June 2012 by Ron KliewerMy wife Dorothy has always enjoyed tent camping. She thought she was really roughing it at established campgrounds until I convinced her to take a trip with me to drywash for gold in a remote corner of an arid desert wilderness...
Some creeks have nuggets, while others, particulary the rivers, nothing but fine gold.
The father-son duo spent years combing this bit of Pennsylvania wilderness with high-end metal detectors, drills and other tools to prospect for a fabled cache of Civil War gold.
We all love to see that first glimmer of gold when it peeks out from under the black sand in our pan, or feel the weight of a nugget in our scoop when we dig a good target. But sometimes things don’t go quite so smoothly.
Within a few minutes I got my first signal and dug out a small flake about three grains.
I’m sure we all have, at some point in time, gone out detecting and ended up not having the success we thought we would have. Here are some helpful game-changers that work for me and may work for you, as well.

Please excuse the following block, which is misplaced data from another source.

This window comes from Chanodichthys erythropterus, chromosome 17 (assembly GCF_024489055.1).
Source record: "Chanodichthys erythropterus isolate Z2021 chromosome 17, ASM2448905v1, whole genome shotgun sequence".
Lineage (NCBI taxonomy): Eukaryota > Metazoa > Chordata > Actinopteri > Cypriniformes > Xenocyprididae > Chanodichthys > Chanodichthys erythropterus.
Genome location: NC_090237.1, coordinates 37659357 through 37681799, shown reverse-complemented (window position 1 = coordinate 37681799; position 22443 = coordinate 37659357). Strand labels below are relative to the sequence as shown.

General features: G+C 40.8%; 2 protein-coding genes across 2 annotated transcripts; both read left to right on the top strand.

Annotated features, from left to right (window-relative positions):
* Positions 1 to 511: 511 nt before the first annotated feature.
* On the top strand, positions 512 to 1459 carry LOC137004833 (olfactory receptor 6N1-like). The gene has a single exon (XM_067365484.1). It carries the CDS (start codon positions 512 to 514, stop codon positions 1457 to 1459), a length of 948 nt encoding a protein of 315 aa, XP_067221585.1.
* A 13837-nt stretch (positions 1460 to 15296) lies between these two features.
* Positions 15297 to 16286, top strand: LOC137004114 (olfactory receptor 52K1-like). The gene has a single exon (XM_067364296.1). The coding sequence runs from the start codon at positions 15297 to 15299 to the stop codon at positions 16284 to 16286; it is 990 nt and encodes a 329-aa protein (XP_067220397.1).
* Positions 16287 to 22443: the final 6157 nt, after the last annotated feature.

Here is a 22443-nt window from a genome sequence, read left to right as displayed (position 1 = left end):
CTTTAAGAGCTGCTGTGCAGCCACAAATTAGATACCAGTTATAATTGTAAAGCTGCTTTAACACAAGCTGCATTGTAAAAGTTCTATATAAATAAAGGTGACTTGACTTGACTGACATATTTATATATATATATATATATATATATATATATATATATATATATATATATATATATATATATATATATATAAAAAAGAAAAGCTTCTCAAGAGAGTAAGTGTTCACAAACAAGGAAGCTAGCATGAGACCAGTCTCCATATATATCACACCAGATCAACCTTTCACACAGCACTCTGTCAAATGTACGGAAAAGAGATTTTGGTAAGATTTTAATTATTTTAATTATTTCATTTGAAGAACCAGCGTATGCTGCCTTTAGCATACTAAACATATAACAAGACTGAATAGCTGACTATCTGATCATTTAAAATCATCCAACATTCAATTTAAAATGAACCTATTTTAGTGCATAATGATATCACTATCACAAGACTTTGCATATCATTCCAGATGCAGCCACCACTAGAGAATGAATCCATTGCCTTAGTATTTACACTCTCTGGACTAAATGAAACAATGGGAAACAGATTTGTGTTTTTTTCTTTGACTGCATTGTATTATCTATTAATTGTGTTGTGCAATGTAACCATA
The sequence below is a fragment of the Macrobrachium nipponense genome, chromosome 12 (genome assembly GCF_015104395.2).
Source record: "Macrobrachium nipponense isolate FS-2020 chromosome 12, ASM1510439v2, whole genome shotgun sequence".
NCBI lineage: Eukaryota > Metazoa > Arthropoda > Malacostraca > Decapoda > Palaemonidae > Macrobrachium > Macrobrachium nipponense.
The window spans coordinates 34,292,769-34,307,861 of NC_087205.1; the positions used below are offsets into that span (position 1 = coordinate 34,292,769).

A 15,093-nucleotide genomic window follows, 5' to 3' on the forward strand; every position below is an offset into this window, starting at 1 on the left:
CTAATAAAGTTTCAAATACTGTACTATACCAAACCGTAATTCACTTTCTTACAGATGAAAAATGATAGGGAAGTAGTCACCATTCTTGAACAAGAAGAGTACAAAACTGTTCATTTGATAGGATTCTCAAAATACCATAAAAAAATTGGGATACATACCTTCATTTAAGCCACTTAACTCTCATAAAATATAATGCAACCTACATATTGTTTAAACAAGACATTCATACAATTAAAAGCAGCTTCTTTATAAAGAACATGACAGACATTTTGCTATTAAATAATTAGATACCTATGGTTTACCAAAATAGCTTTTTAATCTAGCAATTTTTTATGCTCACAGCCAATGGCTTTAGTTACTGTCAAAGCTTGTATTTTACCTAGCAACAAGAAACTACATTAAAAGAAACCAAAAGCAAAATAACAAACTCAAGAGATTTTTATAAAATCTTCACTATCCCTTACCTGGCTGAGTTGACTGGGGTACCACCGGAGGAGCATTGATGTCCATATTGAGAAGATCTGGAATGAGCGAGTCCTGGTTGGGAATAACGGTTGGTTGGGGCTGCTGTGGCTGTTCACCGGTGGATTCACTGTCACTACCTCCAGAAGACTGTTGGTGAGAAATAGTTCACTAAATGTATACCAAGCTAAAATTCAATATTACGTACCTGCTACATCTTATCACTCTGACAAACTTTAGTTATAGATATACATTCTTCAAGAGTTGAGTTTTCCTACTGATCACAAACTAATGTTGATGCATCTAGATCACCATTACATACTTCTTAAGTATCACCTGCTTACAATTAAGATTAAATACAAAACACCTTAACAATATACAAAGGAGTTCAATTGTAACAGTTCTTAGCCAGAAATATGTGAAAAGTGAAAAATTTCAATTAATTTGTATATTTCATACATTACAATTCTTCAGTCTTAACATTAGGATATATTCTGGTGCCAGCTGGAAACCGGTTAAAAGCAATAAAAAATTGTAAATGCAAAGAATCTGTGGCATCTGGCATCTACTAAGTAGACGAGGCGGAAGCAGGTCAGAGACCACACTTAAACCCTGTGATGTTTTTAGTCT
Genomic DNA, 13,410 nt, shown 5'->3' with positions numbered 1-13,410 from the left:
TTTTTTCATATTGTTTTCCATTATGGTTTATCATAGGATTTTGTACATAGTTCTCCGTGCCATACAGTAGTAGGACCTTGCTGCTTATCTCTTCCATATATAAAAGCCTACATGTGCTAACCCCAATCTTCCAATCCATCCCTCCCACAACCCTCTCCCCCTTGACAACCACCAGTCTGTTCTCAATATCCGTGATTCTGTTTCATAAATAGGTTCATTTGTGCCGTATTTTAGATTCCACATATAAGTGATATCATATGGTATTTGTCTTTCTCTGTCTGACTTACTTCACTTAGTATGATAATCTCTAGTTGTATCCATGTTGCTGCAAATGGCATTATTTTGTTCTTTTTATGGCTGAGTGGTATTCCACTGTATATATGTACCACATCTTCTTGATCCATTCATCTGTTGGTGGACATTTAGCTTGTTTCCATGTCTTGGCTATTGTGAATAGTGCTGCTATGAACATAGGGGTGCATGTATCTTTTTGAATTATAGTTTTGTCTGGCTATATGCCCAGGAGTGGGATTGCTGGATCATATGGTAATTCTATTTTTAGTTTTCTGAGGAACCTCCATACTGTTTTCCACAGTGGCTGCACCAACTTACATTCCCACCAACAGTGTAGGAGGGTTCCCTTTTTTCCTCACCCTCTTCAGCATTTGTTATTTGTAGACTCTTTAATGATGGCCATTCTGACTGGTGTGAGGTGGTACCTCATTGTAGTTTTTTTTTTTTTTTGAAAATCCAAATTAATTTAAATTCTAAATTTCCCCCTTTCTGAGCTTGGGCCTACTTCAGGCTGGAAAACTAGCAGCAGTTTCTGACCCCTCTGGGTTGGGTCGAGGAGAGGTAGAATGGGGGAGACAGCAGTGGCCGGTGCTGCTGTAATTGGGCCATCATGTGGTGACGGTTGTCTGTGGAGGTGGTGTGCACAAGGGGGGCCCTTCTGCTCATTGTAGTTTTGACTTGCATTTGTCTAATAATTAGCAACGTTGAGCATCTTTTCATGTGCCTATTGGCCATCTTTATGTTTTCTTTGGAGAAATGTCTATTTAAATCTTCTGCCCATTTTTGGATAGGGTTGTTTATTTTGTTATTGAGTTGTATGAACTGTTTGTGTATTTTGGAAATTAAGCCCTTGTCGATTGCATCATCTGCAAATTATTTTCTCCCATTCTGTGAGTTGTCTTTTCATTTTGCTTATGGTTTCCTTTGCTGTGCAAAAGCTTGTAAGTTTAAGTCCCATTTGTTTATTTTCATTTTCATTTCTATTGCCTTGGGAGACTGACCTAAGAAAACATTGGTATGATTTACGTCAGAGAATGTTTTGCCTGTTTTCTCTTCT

The old timers typically washed these areas down to bedrock, and some areas appear terraced. I would imagine this is because these hydraulic mines were generally where the miners found old Tertiary river channels on the sides of mountains that were gold-bearing.
Modern-day placer miners have many advantages over the prospectors of the gold rush days. Our prospectors can reap many benefits from accumulated knowledge of the last 100 to 150 years, which is a long and impressive list.
The Bawl Mill • Our Readers Say • Iowa Hill District • Gold Deposition and Gradients of Placer Streams—Part I • Pursuing Rare Earths in Wyoming • Prospecting for Copper Ores—Part I • Repair / Replace Tax Rule Changes • The Wisdom of Mark Twain—And Tales of Cheating the Unwary Prospector • Colorado Mining Association Appeals Roadless Ruling • Ganes Creek Hits 10 Years—Part II • Fifteen and Counting • Melman on Gold & Silver • Mining Stock Quotes and Mineral & Metal Prices